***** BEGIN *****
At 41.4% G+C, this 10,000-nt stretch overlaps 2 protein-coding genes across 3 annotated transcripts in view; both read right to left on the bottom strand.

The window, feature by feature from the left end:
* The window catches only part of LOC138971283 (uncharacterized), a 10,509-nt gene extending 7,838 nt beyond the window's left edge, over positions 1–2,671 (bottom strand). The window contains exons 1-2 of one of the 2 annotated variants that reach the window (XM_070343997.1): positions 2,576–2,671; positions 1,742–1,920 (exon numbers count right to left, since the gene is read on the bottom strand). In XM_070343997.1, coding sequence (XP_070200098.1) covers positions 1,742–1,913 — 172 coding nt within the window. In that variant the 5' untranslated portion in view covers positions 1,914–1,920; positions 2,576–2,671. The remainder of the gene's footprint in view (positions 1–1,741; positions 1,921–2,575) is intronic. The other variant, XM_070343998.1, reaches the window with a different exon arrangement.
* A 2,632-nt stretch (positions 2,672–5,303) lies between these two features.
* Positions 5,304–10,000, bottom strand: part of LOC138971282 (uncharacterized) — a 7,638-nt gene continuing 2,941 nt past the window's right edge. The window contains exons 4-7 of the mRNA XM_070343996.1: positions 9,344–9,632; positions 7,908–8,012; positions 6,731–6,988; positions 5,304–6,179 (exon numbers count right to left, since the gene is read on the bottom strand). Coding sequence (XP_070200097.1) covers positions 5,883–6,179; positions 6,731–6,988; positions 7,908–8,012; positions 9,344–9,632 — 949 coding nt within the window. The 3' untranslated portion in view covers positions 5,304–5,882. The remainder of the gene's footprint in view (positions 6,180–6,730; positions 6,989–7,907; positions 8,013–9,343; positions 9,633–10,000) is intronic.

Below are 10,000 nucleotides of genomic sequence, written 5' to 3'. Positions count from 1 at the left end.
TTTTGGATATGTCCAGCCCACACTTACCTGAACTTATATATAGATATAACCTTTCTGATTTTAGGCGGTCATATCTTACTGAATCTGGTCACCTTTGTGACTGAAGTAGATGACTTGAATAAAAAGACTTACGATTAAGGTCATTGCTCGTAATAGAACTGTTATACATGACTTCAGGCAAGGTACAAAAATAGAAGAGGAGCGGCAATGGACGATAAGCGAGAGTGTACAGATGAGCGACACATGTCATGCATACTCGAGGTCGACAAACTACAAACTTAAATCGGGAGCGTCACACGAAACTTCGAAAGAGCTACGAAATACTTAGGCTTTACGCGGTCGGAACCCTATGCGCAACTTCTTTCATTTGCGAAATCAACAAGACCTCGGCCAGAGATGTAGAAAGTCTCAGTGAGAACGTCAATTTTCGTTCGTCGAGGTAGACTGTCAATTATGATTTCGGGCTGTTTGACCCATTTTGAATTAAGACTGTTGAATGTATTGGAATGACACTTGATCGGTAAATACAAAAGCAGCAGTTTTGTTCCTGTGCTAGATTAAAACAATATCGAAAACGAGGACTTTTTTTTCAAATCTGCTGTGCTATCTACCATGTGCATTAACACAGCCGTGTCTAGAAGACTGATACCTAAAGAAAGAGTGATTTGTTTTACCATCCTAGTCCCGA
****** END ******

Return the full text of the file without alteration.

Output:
At 41.4% G+C, this 10,000-nt stretch overlaps 2 protein-coding genes across 3 annotated transcripts in view; both read right to left on the bottom strand.

The window, feature by feature from the left end:
* The window catches only part of LOC138971283 (uncharacterized), a 10,509-nt gene extending 7,838 nt beyond the window's left edge, over positions 1–2,671 (bottom strand). The window contains exons 1-2 of one of the 2 annotated variants that reach the window (XM_070343997.1): positions 2,576–2,671; positions 1,742–1,920 (exon numbers count right to left, since the gene is read on the bottom strand). In XM_070343997.1, coding sequence (XP_070200098.1) covers positions 1,742–1,913 — 172 coding nt within the window. In that variant the 5' untranslated portion in view covers positions 1,914–1,920; positions 2,576–2,671. The remainder of the gene's footprint in view (positions 1–1,741; positions 1,921–2,575) is intronic. The other variant, XM_070343998.1, reaches the window with a different exon arrangement.
* A 2,632-nt stretch (positions 2,672–5,303) lies between these two features.
* Positions 5,304–10,000, bottom strand: part of LOC138971282 (uncharacterized) — a 7,638-nt gene continuing 2,941 nt past the window's right edge. The window contains exons 4-7 of the mRNA XM_070343996.1: positions 9,344–9,632; positions 7,908–8,012; positions 6,731–6,988; positions 5,304–6,179 (exon numbers count right to left, since the gene is read on the bottom strand). Coding sequence (XP_070200097.1) covers positions 5,883–6,179; positions 6,731–6,988; positions 7,908–8,012; positions 9,344–9,632 — 949 coding nt within the window. The 3' untranslated portion in view covers positions 5,304–5,882. The remainder of the gene's footprint in view (positions 6,180–6,730; positions 6,989–7,907; positions 8,013–9,343; positions 9,633–10,000) is intronic.

Below are 10,000 nucleotides of genomic sequence, written 5' to 3'. Positions count from 1 at the left end.
TTTTGGATATGTCCAGCCCACACTTACCTGAACTTATATATAGATATAACCTTTCTGATTTTAGGCGGTCATATCTTACTGAATCTGGTCACCTTTGTGACTGAAGTAGATGACTTGAATAAAAAGACTTACGATTAAGGTCATTGCTCGTAATAGAACTGTTATACATGACTTCAGGCAAGGTACAAAAATAGAAGAGGAGCGGCAATGGACGATAAGCGAGAGTGTACAGATGAGCGACACATGTCATGCATACTCGAGGTCGACAAACTACAAACTTAAATCGGGAGCGTCACACGAAACTTCGAAAGAGCTACGAAATACTTAGGCTTTACGCGGTCGGAACCCTATGCGCAACTTCTTTCATTTGCGAAATCAACAAGACCTCGGCCAGAGATGTAGAAAGTCTCAGTGAGAACGTCAATTTTCGTTCGTCGAGGTAGACTGTCAATTATGATTTCGGGCTGTTTGACCCATTTTGAATTAAGACTGTTGAATGTATTGGAATGACACTTGATCGGTAAATACAAAAGCAGCAGTTTTGTTCCTGTGCTAGATTAAAACAATATCGAAAACGAGGACTTTTTTTTCAAATCTGCTGTGCTATCTACCATGTGCATTAACACAGCCGTGTCTAGAAGACTGATACCTAAAGAAAGAGTGATTTGTTTTACCATCCTAGTCCCGA